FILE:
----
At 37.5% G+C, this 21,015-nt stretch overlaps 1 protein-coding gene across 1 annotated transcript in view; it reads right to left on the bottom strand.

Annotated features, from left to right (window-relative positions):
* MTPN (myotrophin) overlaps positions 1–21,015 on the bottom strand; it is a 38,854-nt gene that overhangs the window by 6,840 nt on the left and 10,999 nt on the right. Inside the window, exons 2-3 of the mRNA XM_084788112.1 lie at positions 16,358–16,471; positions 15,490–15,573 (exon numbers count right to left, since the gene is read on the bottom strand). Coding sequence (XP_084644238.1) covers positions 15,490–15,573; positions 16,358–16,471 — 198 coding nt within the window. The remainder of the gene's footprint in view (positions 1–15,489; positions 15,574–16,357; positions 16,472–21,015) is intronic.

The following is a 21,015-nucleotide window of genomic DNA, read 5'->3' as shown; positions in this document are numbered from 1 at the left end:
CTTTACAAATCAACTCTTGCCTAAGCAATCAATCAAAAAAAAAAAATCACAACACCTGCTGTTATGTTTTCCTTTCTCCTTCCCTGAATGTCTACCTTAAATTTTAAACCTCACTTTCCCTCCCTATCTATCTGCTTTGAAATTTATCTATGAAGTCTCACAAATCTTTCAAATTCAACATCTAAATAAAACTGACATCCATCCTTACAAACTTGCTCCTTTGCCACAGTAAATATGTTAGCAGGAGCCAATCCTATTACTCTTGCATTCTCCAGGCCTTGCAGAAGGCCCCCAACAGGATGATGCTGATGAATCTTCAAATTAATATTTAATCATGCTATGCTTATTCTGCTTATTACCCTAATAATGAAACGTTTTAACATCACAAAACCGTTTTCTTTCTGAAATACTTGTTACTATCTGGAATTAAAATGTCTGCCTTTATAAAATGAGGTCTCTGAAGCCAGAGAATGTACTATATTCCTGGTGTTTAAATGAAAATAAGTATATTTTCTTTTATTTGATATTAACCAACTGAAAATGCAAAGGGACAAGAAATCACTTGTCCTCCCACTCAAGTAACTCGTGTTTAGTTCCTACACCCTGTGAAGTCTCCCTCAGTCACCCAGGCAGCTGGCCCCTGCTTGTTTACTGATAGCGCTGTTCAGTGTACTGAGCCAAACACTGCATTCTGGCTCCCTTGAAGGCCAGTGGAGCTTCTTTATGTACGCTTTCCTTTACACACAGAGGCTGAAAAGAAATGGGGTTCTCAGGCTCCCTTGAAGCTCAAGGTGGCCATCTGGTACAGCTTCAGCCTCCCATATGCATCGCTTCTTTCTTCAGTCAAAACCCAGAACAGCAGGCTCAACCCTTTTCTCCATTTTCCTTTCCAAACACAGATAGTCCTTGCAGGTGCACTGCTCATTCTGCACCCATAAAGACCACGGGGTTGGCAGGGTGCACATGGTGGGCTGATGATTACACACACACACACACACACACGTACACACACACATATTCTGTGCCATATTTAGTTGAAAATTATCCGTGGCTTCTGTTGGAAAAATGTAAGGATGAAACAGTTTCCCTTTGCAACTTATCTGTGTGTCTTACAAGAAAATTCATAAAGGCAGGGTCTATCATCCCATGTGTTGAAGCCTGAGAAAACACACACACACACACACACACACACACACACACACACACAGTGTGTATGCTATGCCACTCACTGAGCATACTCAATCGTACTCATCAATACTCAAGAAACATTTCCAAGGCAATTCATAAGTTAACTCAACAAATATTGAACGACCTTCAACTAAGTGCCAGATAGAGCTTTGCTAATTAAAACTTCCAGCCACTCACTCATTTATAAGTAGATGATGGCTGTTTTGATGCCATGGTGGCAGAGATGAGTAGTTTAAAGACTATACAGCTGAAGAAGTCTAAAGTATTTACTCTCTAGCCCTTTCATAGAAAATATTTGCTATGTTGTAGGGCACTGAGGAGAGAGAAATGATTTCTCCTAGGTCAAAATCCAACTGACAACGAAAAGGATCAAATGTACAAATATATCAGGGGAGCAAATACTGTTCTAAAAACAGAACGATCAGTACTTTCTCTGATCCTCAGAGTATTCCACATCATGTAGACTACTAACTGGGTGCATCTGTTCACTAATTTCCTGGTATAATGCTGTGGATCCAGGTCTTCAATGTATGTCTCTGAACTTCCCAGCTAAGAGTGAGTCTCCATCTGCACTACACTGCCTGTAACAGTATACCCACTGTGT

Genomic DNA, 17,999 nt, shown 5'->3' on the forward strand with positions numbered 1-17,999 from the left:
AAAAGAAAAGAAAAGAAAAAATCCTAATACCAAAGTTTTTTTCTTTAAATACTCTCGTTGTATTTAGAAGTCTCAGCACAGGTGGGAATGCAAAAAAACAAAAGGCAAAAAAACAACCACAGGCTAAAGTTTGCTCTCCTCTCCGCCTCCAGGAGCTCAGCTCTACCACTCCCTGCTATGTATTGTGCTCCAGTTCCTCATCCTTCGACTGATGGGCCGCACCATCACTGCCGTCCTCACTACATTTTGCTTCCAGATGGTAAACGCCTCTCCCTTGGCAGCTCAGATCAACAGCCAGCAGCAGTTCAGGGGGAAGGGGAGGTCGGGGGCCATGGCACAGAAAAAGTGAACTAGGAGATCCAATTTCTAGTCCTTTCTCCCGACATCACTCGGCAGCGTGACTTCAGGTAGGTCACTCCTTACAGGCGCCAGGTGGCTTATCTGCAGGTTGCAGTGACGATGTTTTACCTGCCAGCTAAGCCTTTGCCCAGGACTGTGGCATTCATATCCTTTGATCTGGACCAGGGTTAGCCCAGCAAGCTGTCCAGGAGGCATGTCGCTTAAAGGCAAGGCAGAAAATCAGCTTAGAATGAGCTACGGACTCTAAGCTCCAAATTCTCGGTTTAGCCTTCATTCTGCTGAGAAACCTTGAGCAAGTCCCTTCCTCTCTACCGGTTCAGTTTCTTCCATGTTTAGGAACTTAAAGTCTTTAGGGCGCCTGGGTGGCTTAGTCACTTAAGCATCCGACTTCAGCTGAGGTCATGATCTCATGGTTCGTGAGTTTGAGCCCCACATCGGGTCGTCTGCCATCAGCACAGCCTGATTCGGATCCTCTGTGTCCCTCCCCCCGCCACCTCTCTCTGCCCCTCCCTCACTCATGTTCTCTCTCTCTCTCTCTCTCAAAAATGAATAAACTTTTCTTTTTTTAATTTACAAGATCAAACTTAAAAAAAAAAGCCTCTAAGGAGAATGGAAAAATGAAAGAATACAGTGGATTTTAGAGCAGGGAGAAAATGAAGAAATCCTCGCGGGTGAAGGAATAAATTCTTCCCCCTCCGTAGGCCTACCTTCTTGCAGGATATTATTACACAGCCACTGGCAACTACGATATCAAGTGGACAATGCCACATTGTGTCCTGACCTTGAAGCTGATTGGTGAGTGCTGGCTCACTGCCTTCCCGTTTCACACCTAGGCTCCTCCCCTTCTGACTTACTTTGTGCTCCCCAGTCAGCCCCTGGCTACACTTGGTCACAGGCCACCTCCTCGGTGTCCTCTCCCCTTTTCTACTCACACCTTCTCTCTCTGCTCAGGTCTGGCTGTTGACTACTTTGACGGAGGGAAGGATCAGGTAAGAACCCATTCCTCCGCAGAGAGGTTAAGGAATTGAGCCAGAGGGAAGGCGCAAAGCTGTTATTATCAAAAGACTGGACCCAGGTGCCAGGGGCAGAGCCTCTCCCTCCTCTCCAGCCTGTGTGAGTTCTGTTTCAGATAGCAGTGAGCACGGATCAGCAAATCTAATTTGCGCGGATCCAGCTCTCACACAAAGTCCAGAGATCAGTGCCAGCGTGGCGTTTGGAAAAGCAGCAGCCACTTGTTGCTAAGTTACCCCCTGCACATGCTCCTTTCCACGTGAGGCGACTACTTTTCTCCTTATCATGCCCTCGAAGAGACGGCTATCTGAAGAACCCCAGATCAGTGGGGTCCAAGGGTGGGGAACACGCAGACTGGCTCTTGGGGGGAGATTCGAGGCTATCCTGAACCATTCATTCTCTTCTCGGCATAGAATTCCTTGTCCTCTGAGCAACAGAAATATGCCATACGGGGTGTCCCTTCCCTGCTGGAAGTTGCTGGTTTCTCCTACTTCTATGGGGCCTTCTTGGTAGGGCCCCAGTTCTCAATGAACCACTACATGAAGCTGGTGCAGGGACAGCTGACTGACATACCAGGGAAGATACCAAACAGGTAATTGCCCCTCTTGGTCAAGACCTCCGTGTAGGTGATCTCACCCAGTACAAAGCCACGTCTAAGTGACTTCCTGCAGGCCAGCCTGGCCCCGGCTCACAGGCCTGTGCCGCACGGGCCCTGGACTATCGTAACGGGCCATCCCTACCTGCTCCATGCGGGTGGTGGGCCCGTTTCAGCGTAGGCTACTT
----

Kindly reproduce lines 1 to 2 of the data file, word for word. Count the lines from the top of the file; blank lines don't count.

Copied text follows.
At 37.5% G+C, this 21,015-nt stretch overlaps 1 protein-coding gene across 1 annotated transcript in view; it reads right to left on the bottom strand.

Annotated features, from left to right (window-relative positions):